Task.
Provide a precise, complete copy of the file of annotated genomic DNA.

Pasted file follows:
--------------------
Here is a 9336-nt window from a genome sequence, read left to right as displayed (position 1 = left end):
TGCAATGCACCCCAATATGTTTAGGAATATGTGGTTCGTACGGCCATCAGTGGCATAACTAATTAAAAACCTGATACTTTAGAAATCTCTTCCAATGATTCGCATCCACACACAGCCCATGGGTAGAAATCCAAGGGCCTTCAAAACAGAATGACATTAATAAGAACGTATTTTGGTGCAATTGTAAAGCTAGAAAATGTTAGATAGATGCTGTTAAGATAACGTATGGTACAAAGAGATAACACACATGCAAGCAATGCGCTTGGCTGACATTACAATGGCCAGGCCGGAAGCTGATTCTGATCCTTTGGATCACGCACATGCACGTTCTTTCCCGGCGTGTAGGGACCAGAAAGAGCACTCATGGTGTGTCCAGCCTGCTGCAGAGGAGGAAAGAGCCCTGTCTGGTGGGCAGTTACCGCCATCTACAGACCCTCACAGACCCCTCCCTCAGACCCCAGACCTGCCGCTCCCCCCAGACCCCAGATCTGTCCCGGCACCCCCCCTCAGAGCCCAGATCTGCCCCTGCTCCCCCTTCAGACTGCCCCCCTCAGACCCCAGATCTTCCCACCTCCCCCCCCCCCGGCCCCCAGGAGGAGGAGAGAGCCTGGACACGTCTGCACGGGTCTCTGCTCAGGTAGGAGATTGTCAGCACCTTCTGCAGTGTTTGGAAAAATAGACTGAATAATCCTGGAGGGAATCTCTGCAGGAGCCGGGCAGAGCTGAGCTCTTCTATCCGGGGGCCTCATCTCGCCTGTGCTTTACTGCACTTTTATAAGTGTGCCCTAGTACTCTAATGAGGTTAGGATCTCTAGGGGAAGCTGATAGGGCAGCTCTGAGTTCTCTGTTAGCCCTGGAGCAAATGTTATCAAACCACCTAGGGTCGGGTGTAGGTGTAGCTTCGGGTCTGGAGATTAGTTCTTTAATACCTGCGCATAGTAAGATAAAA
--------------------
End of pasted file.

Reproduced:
Here is a 9336-nt window from a genome sequence, read left to right as displayed (position 1 = left end):
TGCAATGCACCCCAATATGTTTAGGAATATGTGGTTCGTACGGCCATCAGTGGCATAACTAATTAAAAACCTGATACTTTAGAAATCTCTTCCAATGATTCGCATCCACACACAGCCCATGGGTAGAAATCCAAGGGCCTTCAAAACAGAATGACATTAATAAGAACGTATTTTGGTGCAATTGTAAAGCTAGAAAATGTTAGATAGATGCTGTTAAGATAACGTATGGTACAAAGAGATAACACACATGCAAGCAATGCGCTTGGCTGACATTACAATGGCCAGGCCGGAAGCTGATTCTGATCCTTTGGATCACGCACATGCACGTTCTTTCCCGGCGTGTAGGGACCAGAAAGAGCACTCATGGTGTGTCCAGCCTGCTGCAGAGGAGGAAAGAGCCCTGTCTGGTGGGCAGTTACCGCCATCTACAGACCCTCACAGACCCCTCCCTCAGACCCCAGACCTGCCGCTCCCCCCAGACCCCAGATCTGTCCCGGCACCCCCCCTCAGAGCCCAGATCTGCCCCTGCTCCCCCTTCAGACTGCCCCCCTCAGACCCCAGATCTTCCCACCTCCCCCCCCCCCGGCCCCCAGGAGGAGGAGAGAGCCTGGACACGTCTGCACGGGTCTCTGCTCAGGTAGGAGATTGTCAGCACCTTCTGCAGTGTTTGGAAAAATAGACTGAATAATCCTGGAGGGAATCTCTGCAGGAGCCGGGCAGAGCTGAGCTCTTCTATCCGGGGGCCTCATCTCGCCTGTGCTTTACTGCACTTTTATAAGTGTGCCCTAGTACTCTAATGAGGTTAGGATCTCTAGGGGAAGCTGATAGGGCAGCTCTGAGTTCTCTGTTAGCCCTGGAGCAAATGTTATCAAACCACCTAGGGTCGGGTGTAGGTGTAGCTTCGGGTCTGGAGATTAGTTCTTTAATACCTGCGCATAGTAAGATAAAA